Usefulness of MBO as the Independent Variable
Answers to survey questions in the questionnaire served as the mechanism by which the independent variables were operationalized. A certain amount of overlap exists between performance measurement systems/practices, the BSC, and MBO. Therefore some of the survey items and related responses pertain to the usefulness of strategic management systems in general. Ten survey questions addressed the utilization and usefulness of strategic performance management practices, in general, whether or not respondents’ cities actually used a management model or prescription. As such, these items were relevant for operationalization of performance management/measurement systems, including the GFOA prescription, any generic or customized system, MBO, and the BSC, and were also intended to produce evidence of strategic management practices in cities that employ no model or approach. These questions concern employee involvement in strategic efforts, linkage of citywide strategy to output measures, and translation of citywide goals and objectives into department and division goals. Operationalization of the usefulness of all management models involved responses to these questions with different weightings, depending on the particular mode and other components of its construct [1]. Operationalization of MBO was developed by the 10 aforementioned generic questions/responses applicable to all models and the four questions/responses germane to only MBO and the BSC. The composite weighting of those 14 items at 4% each was 56%. In addition, the sub-scale variable construct was formulated and operationalized by a weighting of 32% for responses to a question addressing the overall usefulness of MBO in supporting management control, and a weighting of 12% for responses to a question concerning the costs versus benefits of such model.
Findings
Response Rate by Position, Population, Region, Budget Size, and Reserves
As shown in Table 1, city managers represented the largest response rate by position at 64.30%; followed by assistant city managers, assistants to the city manager, and deputy city managers, collectively at 21.20%; and department heads and other professional staff representing 14.50%. The dominant number of responses by city managers was expected and potentially may be associated with a certain amount of bias in the survey results toward strong management control ratings.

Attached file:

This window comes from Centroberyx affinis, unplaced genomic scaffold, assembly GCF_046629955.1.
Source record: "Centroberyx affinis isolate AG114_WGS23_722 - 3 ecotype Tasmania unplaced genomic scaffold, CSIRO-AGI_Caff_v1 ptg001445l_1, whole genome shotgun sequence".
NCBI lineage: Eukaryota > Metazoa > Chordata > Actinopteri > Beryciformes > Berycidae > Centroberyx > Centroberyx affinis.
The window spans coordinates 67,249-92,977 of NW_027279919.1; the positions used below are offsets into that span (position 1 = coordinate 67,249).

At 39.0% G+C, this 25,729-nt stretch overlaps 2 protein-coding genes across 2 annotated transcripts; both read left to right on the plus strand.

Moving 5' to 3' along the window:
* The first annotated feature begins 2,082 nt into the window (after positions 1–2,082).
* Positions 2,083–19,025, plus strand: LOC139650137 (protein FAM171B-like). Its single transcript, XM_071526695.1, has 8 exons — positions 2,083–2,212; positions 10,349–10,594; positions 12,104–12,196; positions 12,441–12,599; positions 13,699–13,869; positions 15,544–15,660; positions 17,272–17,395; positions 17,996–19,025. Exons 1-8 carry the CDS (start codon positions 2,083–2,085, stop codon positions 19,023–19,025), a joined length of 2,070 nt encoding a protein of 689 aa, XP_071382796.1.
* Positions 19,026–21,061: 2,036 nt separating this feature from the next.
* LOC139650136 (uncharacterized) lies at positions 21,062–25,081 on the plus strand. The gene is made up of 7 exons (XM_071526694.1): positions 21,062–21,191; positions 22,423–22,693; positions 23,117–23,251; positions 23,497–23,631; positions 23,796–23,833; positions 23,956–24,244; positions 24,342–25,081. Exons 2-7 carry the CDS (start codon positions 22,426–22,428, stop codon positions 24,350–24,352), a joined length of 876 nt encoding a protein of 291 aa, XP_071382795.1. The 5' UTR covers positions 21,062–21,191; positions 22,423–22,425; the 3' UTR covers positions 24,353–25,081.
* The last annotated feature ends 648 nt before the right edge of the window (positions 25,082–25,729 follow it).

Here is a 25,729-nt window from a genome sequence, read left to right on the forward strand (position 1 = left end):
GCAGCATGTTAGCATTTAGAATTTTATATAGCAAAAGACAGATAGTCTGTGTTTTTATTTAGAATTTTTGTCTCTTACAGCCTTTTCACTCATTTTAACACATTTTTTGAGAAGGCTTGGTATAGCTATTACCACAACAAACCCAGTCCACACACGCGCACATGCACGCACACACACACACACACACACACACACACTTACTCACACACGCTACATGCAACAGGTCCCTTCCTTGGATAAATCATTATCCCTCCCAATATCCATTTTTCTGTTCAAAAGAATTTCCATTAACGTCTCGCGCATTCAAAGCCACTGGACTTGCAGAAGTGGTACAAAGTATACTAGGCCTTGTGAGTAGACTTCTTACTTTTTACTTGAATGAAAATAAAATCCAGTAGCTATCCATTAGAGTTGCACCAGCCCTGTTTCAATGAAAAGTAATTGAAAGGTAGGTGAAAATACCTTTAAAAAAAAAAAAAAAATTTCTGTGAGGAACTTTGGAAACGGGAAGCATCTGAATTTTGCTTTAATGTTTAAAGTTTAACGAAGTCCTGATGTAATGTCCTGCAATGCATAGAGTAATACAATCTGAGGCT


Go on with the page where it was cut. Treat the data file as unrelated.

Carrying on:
Respondents working in cities with populations in the 10,000 to 50,000 range comprised the largest group at 39.40%, while respondents from cities over 300,000 represented the smallest group at 4.80%. The other population categories were relatively equal in their response percentages. All regions of the United States were well represented, with the Midwest showing the largest response rate at 29.40%. Respondents working in cities with general fund annual budget sizes ranging from $10,000,001 to $50,000,000 represented the largest response group at 39.40% (identical to the response rate for cities with a population of 10,000 to 50,000). Respondents from cities with said budgets in excess of $500,000,000 comprised 4.80% of the response total (also identical to the response rate for cities with populations exceeding 300,000). Eleven percent of the respondents work in cities with General Fund reserves less than 3% of the annual General Fund budget, while 34.30% are associated with municipalities whose reserves exceed 20% of said budget.
Response rate by types of management models in use
As shown in Table 2, slightly over 20%, or 179 of the respondents, did not answer the question regarding the type of management model in use by the city by which they are employed. It is assumed that these cities do not utilize any type of management model; however, that cannot be precisely determined because the survey did not provide a response category for “none.” Respondents who identified a management model in use by their city totaled 710, and exactly 50% or 355 respondents reported that their city utilizes a single system. Dual systems were employed by 38% of the respondents’ cities; and nearly 10% of the respondents reported usage of three concurrent management models. Cities using four or five different models were slightly over 2% of the total.